Small Trades is but one of many projects that was completed by Irving Penn (b. 1917 Plainfield, NJ – d. 2009), and one that actually spanned his photographic career. The photographs were created in the early 1950’s in Paris, London and New York. As a body of work, Penn would return to these negatives to continue his investigation of what a photograph print should look like.
The original photographs were made on 2-1/4 x 2-1/4 roll film (Rolliflex), but usually cropped into a vertical image and printed on gelatin silver enlarging paper. Penn has stated that his studies were primary inspired by Eugene Atget’s petits métiers (small trades), early 1900’s photographic studies of workers in their Paris environments. As has frequently been mentioned, the viewer can also find themselves noticing the similarities to August Sander’s “People of the Twentieth Century” environmental studies created in the 1930’s in Germany. Penn on the other hand removed his subjects from their environment to a more neutral sitting located in his studio.
In the 1960’s while investigating the printing qualities of platinum/palladium printing, Penn returned to this body of work to further investigate the potential print qualities of these images. He also found that different negatives could be more expressive in platinum over the earlier gelatin silver paper process. The first image I provide below (Chamois Seller, London, 1950) provides a comparison of these two printing methods. I am not sure if the difference will be apparent on your monitor, but it is apparent in the printed pages of this book. In the book, the cooler silver plates represent his gelatin silver prints, while the warmer plates represent the platinum prints.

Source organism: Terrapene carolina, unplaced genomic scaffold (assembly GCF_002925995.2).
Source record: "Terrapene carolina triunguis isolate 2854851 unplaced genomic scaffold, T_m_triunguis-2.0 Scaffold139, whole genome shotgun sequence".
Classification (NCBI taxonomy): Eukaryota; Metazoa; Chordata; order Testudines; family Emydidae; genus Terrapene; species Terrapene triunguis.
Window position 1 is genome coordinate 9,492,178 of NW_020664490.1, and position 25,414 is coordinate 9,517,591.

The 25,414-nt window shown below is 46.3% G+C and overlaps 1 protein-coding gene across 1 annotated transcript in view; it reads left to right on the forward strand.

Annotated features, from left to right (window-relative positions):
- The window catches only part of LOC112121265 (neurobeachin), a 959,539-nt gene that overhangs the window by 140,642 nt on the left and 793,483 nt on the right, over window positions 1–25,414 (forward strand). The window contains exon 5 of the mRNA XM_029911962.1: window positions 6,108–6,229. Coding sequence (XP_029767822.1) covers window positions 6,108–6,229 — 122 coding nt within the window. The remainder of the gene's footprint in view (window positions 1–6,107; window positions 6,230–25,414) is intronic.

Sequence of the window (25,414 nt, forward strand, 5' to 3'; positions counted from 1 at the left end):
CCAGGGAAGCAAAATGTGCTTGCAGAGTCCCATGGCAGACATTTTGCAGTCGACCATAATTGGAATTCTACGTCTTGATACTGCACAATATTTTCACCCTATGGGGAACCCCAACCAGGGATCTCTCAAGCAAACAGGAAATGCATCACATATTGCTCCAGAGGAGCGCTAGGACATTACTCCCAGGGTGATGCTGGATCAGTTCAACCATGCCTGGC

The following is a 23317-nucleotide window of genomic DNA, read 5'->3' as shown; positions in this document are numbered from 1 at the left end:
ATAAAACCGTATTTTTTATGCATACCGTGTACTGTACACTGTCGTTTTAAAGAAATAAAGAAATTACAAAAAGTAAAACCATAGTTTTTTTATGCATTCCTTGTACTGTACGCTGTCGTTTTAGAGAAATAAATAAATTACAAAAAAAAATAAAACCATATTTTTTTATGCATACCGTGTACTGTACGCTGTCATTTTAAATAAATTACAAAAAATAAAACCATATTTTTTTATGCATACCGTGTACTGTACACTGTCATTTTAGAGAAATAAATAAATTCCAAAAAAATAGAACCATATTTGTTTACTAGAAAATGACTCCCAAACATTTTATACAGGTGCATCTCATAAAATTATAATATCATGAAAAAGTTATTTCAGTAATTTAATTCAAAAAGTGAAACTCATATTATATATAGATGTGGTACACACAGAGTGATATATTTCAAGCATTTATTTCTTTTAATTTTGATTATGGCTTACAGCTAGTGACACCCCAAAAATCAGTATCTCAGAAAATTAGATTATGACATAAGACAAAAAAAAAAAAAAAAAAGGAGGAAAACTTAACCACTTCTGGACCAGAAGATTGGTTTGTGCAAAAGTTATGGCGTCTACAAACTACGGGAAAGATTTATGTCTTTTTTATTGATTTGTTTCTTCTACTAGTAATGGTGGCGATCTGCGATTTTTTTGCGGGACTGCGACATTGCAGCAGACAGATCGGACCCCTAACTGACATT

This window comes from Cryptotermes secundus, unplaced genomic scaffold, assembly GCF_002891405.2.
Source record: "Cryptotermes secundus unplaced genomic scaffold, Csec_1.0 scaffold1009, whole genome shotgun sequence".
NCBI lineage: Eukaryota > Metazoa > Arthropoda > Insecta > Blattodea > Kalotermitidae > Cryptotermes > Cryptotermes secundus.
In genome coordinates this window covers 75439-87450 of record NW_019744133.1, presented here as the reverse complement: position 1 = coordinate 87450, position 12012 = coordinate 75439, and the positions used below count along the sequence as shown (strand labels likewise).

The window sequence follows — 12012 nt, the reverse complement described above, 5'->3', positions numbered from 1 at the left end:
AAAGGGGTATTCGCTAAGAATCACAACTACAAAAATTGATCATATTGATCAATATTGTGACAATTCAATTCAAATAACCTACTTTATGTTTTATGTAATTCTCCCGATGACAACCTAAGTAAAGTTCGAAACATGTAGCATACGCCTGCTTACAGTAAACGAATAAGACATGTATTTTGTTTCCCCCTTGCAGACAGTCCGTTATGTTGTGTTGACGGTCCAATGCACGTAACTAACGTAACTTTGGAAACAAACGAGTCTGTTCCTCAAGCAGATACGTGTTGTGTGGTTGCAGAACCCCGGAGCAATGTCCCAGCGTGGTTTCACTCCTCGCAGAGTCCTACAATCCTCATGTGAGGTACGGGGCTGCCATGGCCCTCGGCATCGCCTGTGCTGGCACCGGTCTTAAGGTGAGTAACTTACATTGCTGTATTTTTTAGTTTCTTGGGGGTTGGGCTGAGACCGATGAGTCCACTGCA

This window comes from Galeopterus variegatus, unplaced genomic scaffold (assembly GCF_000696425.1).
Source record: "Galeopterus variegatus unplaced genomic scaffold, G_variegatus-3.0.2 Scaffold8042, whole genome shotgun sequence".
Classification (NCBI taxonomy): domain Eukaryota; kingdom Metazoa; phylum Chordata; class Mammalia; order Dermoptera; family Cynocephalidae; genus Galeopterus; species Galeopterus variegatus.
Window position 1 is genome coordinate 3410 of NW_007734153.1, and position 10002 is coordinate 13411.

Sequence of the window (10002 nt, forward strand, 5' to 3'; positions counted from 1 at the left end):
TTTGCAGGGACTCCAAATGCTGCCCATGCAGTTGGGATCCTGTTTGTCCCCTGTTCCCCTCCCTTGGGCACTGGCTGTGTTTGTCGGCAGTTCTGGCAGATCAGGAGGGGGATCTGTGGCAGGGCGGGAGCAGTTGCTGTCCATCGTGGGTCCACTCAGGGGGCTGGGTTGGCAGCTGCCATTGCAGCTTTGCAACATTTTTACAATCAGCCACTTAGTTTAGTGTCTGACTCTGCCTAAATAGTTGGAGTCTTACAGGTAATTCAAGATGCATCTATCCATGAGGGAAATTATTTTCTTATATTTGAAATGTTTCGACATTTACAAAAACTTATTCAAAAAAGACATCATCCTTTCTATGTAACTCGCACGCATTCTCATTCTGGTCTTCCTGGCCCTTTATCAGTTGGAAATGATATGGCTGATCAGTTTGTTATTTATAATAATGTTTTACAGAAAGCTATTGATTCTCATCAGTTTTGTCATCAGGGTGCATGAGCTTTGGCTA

As noted in their introductory essay, “Quite often, Penn’s choice of a different negative for the platinum/palladium print triggered a subtle shift from the description of a figure in space to a more fundamental concern with the relationship of figure to space”. The differences between the two printing methodologies are only hinted at in the printing of this book.
In his later printing sessions, Penn would crop the photographic boundaries even tighter around his subject. Then later still, Penn began printing the entire square negative, revealing the edges of the studio and his backdrop which had been cropped out in the earlier versions.
This is a thick and beautifully printed hard cover book. The book was edited by, with an introduction essay, Virginia Heckert with Anne LaCoste. Anne Lacoste also interviews Edmonde Charles-Roux, Penn’s assistant during his creation of this body of work. My review is completed from the book’s second printing, which is virtually unchanged from the first edition.
Note: In conjunction with the Shpilman Institute for Photography (SIP), this review (ארווינג פן – מקצועות קטנים: ביקורת ספר צילום) has been translated into Hebrew, which is available here.